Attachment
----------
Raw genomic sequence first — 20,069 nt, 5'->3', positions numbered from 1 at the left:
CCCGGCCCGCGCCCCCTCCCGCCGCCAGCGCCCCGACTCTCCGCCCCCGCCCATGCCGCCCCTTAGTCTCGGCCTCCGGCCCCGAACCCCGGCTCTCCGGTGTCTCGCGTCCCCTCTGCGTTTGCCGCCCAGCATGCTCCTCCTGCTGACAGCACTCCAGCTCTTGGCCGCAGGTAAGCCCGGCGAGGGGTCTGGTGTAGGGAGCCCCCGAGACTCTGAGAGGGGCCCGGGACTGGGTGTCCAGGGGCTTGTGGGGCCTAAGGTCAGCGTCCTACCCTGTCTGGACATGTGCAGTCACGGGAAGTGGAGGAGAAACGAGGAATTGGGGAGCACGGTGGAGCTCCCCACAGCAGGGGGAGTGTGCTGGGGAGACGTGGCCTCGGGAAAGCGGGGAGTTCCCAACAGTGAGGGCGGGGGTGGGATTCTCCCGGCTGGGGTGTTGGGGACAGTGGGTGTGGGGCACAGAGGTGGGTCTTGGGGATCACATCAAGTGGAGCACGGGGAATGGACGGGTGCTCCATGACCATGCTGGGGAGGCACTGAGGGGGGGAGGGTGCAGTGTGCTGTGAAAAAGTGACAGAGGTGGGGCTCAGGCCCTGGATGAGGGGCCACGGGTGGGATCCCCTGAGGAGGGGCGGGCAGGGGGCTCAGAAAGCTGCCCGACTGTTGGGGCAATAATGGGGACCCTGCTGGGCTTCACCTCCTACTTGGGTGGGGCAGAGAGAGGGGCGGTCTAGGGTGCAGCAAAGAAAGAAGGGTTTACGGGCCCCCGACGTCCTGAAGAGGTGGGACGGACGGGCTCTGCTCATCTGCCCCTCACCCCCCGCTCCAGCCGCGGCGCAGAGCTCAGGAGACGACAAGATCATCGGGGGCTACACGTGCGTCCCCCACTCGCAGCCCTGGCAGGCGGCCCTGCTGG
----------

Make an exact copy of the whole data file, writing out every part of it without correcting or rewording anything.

Raw genomic sequence first — 20,069 nt, 5'->3', positions numbered from 1 at the left:
CCCGGCCCGCGCCCCCTCCCGCCGCCAGCGCCCCGACTCTCCGCCCCCGCCCATGCCGCCCCTTAGTCTCGGCCTCCGGCCCCGAACCCCGGCTCTCCGGTGTCTCGCGTCCCCTCTGCGTTTGCCGCCCAGCATGCTCCTCCTGCTGACAGCACTCCAGCTCTTGGCCGCAGGTAAGCCCGGCGAGGGGTCTGGTGTAGGGAGCCCCCGAGACTCTGAGAGGGGCCCGGGACTGGGTGTCCAGGGGCTTGTGGGGCCTAAGGTCAGCGTCCTACCCTGTCTGGACATGTGCAGTCACGGGAAGTGGAGGAGAAACGAGGAATTGGGGAGCACGGTGGAGCTCCCCACAGCAGGGGGAGTGTGCTGGGGAGACGTGGCCTCGGGAAAGCGGGGAGTTCCCAACAGTGAGGGCGGGGGTGGGATTCTCCCGGCTGGGGTGTTGGGGACAGTGGGTGTGGGGCACAGAGGTGGGTCTTGGGGATCACATCAAGTGGAGCACGGGGAATGGACGGGTGCTCCATGACCATGCTGGGGAGGCACTGAGGGGGGGAGGGTGCAGTGTGCTGTGAAAAAGTGACAGAGGTGGGGCTCAGGCCCTGGATGAGGGGCCACGGGTGGGATCCCCTGAGGAGGGGCGGGCAGGGGGCTCAGAAAGCTGCCCGACTGTTGGGGCAATAATGGGGACCCTGCTGGGCTTCACCTCCTACTTGGGTGGGGCAGAGAGAGGGGCGGTCTAGGGTGCAGCAAAGAAAGAAGGGTTTACGGGCCCCCGACGTCCTGAAGAGGTGGGACGGACGGGCTCTGCTCATCTGCCCCTCACCCCCCGCTCCAGCCGCGGCGCAGAGCTCAGGAGACGACAAGATCATCGGGGGCTACACGTGCGTCCCCCACTCGCAGCCCTGGCAGGCGGCCCTGCTGG